Harris Clemes Tribute

Aug 6, 2021 | 9 comments

Photo: Harris Clemes “hiking in the high country that he loved.”



Harris Clemes, age 91 (1929-2021), passed away Thursday, July 29, 2021, peacefully in Portland, Oregon.

Harris was born on September 29, 1929, in Mussoorie, India to the late Stanley and Julia Clemes. He was the third child of four, all preceded him in death.

As a Methodist missionary son, he was raised in India where he attended a boarding school in the jungles and foothills of the Himalayan mountains until the age of 16, when the family moved to the United States. He later served in the army as a counterintelligence officer in France. Harris received his undergraduate degree from Northwestern University and a PhD in psychology from Stanford. He had a successful private practice mostly in the San Francisco bay area. He later started APOD, The Association for Personal and Organizational Development, which focused on using psychotherapy and psychodrama in a gentler approach to personal growth, and helping school systems become more humanistic in the approaches to education.

Harris’s talents were many. He was an accomplished tennis pro. He led his family and friends on multiple backpacking trips across the High Sierra mountains. He was a beloved & caring father, grandfather, great-grandfather, uncle, as well as a beloved and influential person within the Subud spiritual community in Santa Cruz, Portland, and across the world.

He is survived by his wife of 49 years, Maya; two sons, Patrick and Jeff; five grandchildren: Chris, Justina, Kirsten, Katrina, and Ray; six great-great-grandchildren; his nephew from his elder sister, Benedict Herrman; and friends. His oldest son, Roger, passed earlier this year.

His influence in Subud was far-reaching, first as a co-founder of The Human Institute in Palo Alto in the 1960’s (along with Hussein Chung and Reynold Bean), where their ground-breaking work was responsible for opening many people in Subud. He was an active, influential helper for many years in the Santa Cruz Subud group, earning the love and respect of those whose lives he touched.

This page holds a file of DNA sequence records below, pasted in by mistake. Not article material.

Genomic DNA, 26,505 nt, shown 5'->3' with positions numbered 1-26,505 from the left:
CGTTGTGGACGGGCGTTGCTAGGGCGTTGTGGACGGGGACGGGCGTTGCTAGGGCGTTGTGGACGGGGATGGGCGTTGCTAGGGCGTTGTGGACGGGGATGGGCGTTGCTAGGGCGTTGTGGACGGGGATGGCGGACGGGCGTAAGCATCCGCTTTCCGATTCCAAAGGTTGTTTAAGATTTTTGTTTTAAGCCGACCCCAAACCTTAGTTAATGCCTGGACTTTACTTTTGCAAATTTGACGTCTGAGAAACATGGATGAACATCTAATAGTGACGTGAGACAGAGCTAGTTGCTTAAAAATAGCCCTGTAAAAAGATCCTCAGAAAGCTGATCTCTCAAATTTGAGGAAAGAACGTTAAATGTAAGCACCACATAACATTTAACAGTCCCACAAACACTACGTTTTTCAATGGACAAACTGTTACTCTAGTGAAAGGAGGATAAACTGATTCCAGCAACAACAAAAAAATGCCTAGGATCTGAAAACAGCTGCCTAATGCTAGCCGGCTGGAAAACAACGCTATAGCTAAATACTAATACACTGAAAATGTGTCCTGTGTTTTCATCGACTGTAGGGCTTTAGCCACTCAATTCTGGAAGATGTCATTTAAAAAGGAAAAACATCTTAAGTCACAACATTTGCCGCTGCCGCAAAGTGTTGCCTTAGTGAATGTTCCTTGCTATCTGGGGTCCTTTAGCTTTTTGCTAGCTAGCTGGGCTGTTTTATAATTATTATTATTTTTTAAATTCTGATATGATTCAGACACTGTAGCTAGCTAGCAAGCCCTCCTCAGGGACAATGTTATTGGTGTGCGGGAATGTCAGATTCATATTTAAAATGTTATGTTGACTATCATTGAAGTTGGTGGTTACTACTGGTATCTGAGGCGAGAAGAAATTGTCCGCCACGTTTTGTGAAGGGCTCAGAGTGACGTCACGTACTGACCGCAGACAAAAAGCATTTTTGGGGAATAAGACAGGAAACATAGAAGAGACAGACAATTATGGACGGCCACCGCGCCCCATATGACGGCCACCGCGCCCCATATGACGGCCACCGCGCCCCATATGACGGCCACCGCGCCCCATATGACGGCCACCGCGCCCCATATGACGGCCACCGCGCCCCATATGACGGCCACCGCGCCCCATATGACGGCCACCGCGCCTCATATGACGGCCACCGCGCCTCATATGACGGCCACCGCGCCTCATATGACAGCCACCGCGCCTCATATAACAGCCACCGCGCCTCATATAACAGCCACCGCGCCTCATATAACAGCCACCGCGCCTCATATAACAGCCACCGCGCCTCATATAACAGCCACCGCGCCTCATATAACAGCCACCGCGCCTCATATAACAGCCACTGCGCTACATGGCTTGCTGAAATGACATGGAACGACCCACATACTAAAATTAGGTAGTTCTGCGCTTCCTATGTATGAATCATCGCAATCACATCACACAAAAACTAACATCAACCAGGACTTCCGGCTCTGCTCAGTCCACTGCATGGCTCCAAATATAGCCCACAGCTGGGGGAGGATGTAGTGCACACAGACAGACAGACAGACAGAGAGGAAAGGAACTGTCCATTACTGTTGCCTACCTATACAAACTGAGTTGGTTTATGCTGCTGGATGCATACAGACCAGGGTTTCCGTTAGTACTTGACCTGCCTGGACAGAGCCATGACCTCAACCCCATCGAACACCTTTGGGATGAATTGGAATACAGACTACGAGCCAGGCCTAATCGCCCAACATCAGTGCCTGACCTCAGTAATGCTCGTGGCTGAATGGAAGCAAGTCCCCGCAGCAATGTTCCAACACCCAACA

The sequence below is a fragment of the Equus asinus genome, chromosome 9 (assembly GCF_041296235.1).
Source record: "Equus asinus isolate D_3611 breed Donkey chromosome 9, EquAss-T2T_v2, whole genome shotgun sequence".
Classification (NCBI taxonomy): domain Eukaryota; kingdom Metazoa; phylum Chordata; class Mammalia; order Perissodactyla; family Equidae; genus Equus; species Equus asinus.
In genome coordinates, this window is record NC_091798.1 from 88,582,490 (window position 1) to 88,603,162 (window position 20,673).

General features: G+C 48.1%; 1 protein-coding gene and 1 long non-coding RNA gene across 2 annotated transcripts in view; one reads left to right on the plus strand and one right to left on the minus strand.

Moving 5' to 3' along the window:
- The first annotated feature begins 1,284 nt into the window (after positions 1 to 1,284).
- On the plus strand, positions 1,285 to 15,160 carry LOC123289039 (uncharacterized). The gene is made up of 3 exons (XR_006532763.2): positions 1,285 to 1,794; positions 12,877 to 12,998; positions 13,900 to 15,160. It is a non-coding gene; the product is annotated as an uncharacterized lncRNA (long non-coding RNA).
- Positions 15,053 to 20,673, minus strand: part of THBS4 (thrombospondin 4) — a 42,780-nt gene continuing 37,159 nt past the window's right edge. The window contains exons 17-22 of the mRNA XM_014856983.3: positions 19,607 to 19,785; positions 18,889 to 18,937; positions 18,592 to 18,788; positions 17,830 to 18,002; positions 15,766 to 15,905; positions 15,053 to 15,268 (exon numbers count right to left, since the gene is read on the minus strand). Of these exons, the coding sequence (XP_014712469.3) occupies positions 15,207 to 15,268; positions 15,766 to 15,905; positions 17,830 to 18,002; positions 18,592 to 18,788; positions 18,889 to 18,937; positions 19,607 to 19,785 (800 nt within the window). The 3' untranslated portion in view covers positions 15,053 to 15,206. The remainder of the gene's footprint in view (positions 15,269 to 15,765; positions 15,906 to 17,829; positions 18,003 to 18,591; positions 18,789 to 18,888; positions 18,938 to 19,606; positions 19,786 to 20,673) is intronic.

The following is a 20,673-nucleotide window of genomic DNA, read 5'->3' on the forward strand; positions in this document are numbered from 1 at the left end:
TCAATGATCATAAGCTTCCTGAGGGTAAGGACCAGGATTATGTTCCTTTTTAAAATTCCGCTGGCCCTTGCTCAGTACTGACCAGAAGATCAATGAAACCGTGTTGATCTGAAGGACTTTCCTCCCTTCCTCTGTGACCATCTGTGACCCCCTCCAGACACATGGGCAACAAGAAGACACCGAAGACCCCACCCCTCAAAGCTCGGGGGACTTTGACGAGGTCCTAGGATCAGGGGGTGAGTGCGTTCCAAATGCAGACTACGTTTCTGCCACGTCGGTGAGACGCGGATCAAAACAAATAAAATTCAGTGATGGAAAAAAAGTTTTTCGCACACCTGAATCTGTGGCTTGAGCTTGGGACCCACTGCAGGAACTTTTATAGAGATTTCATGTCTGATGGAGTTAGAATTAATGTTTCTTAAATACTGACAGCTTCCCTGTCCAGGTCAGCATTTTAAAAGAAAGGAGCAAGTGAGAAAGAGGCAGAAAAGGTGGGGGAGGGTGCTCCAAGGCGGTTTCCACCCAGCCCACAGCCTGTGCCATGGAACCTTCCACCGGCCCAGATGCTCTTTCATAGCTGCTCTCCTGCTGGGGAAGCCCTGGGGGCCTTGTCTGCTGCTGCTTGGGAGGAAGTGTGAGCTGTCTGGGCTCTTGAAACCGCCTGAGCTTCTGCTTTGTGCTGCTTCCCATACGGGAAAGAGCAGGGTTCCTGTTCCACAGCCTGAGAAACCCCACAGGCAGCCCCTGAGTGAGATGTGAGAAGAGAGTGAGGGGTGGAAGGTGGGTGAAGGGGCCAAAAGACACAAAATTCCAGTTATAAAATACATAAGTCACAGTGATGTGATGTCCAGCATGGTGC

A celebration of life (memorial) service for the Subud community will be held at some time in the future and will be publicized as details are available


  1. God bless Harris on his journey. I met him first at the Human Institute which had a great influence on my life and led me to Subud. Such a full and varied life he had! Blessings and condolences to his family from me and Sjarifuddin.

  2. Harris was a helper at my opening. He was perhaps the most caringly open hearted person I had ever met. Always kind, always welcoming, Harris at times seemed to have the sun shining in his heart. Just his presence and his energy had a permanent impact on me and my Subud journey—I hoped someday to be blessed by such a loving radiance.

  3. Thank you for the beautiful tribute to Harris. I knew him in the last years of his life here in Portland, but it was amazing to read the story of his entire life. It seems that he truly lived a life “worth living” – an inspiration to all of us. Thanks so much for the tribute to Harris.